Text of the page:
So let’s explore two Scriptures that will help us more deeply explore the question, “How can you know if you are part of the “select few” those who will be saved? First let’s look at 1 Timothy 2:4-6 and then we’ll also look at 2 Peter 3:9. So let’s turn to these Scriptures and see what they have to say about soteriology, atonement, and salvation.

1 Timothy 2:3-6 says, “This is good, and pleases God our Savior, who wants all people to be saved and to come to a knowledge of the truth. For there is one God and one mediator between God and mankind, the man Christ Jesus, who gave himself as a ransom for all people. This has now been witnessed to at the proper time” This letter is to Timothy from the Apostle Paul and this part of the letter is about prayer and the importance of it in relation to worship, following Jesus, and even praying for rulers. And so in the midst of this section on instructions for worship we find these 3 verses about soteriology and atonement. So in verse 4 we read, “who wants all people to be saved and to come to a knowledge of the truth.” This statement is pretty radical because part of the people that Paul is speaking about are the people that the followers of Jesus’ that Paul is writing to are supposed to pray for in verse 2, “for kings and all those in authority.” These Kings and authorities would include people like Nero and other ungodly leaders. The Lord hadn’t written them off and neither should those who follow Jesus. The question then would be, “If Jesus desires all people to be saved, do yo also wish it, and if you do wish it, do you pray for it?”

So there is a lot in this passage that we need to explore together. First we read the words “wants all people to be saved.” The word wants can also be translated as wills as in “wills that all people to be saved.” Now there are two different verbs in the NT for will, first being determination and the other is desire. In this context the best word would be that God desires that all people to be saved. This verses then teaches that God desires, but doesn’t determine that everyone be saved. If God wants all to be saved, then why aren’t they, the question can be asked. It comes down to the difference between desires and determines. God desires all to be saved but doesn’t determine that all people are. To determine would mean that we would lose our free will and we would become robots. God desires for all men to be saved is conditioned on His desire to have a genuine response from human beings. He won’t fulfill his desire to save all men at the expense of making men robots that worship him from being simply programmed to. And so obviously this implies the possibility of men and women accepting it or rejecting it.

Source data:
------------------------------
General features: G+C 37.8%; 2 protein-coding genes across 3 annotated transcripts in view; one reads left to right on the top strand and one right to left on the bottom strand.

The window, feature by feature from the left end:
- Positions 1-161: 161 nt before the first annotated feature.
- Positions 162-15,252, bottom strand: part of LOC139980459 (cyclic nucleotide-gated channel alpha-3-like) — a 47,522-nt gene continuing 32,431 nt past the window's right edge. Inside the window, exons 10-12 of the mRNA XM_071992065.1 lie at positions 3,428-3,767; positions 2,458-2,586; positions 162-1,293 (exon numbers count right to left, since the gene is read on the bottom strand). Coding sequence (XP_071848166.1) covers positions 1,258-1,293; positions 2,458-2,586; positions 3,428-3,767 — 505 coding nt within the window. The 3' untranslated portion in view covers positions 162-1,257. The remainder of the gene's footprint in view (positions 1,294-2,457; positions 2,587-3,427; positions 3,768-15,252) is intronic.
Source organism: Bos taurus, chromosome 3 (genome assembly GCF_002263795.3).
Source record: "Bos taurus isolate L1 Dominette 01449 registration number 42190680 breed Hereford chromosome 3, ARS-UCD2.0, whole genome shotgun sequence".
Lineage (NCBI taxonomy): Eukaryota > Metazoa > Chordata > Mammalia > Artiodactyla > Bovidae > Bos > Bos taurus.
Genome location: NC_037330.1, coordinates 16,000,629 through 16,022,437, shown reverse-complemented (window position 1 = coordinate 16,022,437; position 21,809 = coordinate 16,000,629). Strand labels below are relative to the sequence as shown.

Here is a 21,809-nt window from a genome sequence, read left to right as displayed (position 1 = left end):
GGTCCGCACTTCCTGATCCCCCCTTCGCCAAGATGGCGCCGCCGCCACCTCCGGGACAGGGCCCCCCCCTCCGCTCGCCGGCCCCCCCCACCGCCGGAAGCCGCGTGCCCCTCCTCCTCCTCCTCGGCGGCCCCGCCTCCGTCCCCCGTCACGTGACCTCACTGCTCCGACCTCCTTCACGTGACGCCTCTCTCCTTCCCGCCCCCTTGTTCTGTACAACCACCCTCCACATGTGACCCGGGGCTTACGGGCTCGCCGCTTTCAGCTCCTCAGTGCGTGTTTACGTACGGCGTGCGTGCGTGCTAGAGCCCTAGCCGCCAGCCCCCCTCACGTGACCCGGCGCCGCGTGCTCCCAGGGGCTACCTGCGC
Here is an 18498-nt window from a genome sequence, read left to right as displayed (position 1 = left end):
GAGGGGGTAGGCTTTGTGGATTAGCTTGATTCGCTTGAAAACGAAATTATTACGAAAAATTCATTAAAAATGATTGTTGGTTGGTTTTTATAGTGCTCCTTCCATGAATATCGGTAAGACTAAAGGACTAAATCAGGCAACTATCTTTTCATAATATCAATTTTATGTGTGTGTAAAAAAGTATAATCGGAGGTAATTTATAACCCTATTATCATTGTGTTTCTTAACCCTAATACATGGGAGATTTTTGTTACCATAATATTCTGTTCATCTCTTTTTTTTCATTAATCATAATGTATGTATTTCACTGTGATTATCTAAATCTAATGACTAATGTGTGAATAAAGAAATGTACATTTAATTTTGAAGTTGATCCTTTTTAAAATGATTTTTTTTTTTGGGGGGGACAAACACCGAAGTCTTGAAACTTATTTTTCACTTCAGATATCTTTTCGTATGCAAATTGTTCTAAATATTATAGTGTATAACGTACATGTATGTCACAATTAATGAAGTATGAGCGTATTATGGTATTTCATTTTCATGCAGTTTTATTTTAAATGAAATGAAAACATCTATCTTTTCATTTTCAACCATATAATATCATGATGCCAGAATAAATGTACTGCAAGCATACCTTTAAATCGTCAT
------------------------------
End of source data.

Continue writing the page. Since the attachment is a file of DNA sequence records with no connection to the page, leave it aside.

Next we need to look at what the Apostle Paul means by the word people. There are some who have tried to make this statement about all people to mean “all types of people” or all people from various tribes, ethnicities, groups, etc… So does all people mean all or all types of people? I truly believe that we need to take the plain reading of this text that all means all. That everyone has access to the gift of salvation extended by Jesus and through his work on the cross. Not that everyone will take the offer as we see in life and also in Matthew 7 that we mentioned before, but that the offer is for everyone.